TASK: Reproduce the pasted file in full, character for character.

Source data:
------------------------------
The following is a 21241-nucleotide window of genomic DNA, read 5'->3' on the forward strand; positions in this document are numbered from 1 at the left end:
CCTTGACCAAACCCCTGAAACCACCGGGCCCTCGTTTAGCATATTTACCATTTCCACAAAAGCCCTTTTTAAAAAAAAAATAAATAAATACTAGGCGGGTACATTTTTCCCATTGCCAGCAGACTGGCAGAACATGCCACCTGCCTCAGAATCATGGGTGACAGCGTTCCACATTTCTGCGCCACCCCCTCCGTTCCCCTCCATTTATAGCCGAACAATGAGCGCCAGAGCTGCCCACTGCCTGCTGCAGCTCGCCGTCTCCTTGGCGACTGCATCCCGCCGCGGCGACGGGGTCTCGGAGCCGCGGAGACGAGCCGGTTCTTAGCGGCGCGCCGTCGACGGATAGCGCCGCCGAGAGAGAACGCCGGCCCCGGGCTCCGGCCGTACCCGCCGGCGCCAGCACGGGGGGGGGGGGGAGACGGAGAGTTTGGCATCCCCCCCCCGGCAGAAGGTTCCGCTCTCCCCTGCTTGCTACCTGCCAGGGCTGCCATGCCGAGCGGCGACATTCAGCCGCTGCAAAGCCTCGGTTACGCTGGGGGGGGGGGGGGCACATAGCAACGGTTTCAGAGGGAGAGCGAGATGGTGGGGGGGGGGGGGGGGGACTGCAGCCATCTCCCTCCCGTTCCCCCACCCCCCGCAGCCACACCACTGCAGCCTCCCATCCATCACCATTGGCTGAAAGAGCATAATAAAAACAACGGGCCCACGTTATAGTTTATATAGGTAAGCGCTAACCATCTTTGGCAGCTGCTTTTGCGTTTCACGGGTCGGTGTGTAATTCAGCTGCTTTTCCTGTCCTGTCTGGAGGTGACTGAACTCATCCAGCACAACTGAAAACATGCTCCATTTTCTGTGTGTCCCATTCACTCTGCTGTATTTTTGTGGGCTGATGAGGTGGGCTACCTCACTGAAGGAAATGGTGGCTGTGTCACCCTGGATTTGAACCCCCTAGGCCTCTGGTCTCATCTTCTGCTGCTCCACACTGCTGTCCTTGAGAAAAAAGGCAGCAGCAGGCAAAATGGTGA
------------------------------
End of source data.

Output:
The following is a 21241-nucleotide window of genomic DNA, read 5'->3' on the forward strand; positions in this document are numbered from 1 at the left end:
CCTTGACCAAACCCCTGAAACCACCGGGCCCTCGTTTAGCATATTTACCATTTCCACAAAAGCCCTTTTTAAAAAAAAAATAAATAAATACTAGGCGGGTACATTTTTCCCATTGCCAGCAGACTGGCAGAACATGCCACCTGCCTCAGAATCATGGGTGACAGCGTTCCACATTTCTGCGCCACCCCCTCCGTTCCCCTCCATTTATAGCCGAACAATGAGCGCCAGAGCTGCCCACTGCCTGCTGCAGCTCGCCGTCTCCTTGGCGACTGCATCCCGCCGCGGCGACGGGGTCTCGGAGCCGCGGAGACGAGCCGGTTCTTAGCGGCGCGCCGTCGACGGATAGCGCCGCCGAGAGAGAACGCCGGCCCCGGGCTCCGGCCGTACCCGCCGGCGCCAGCACGGGGGGGGGGGGGAGACGGAGAGTTTGGCATCCCCCCCCCGGCAGAAGGTTCCGCTCTCCCCTGCTTGCTACCTGCCAGGGCTGCCATGCCGAGCGGCGACATTCAGCCGCTGCAAAGCCTCGGTTACGCTGGGGGGGGGGGGGGCACATAGCAACGGTTTCAGAGGGAGAGCGAGATGGTGGGGGGGGGGGGGGGGGACTGCAGCCATCTCCCTCCCGTTCCCCCACCCCCCGCAGCCACACCACTGCAGCCTCCCATCCATCACCATTGGCTGAAAGAGCATAATAAAAACAACGGGCCCACGTTATAGTTTATATAGGTAAGCGCTAACCATCTTTGGCAGCTGCTTTTGCGTTTCACGGGTCGGTGTGTAATTCAGCTGCTTTTCCTGTCCTGTCTGGAGGTGACTGAACTCATCCAGCACAACTGAAAACATGCTCCATTTTCTGTGTGTCCCATTCACTCTGCTGTATTTTTGTGGGCTGATGAGGTGGGCTACCTCACTGAAGGAAATGGTGGCTGTGTCACCCTGGATTTGAACCCCCTAGGCCTCTGGTCTCATCTTCTGCTGCTCCACACTGCTGTCCTTGAGAAAAAAGGCAGCAGCAGGCAAAATGGTGA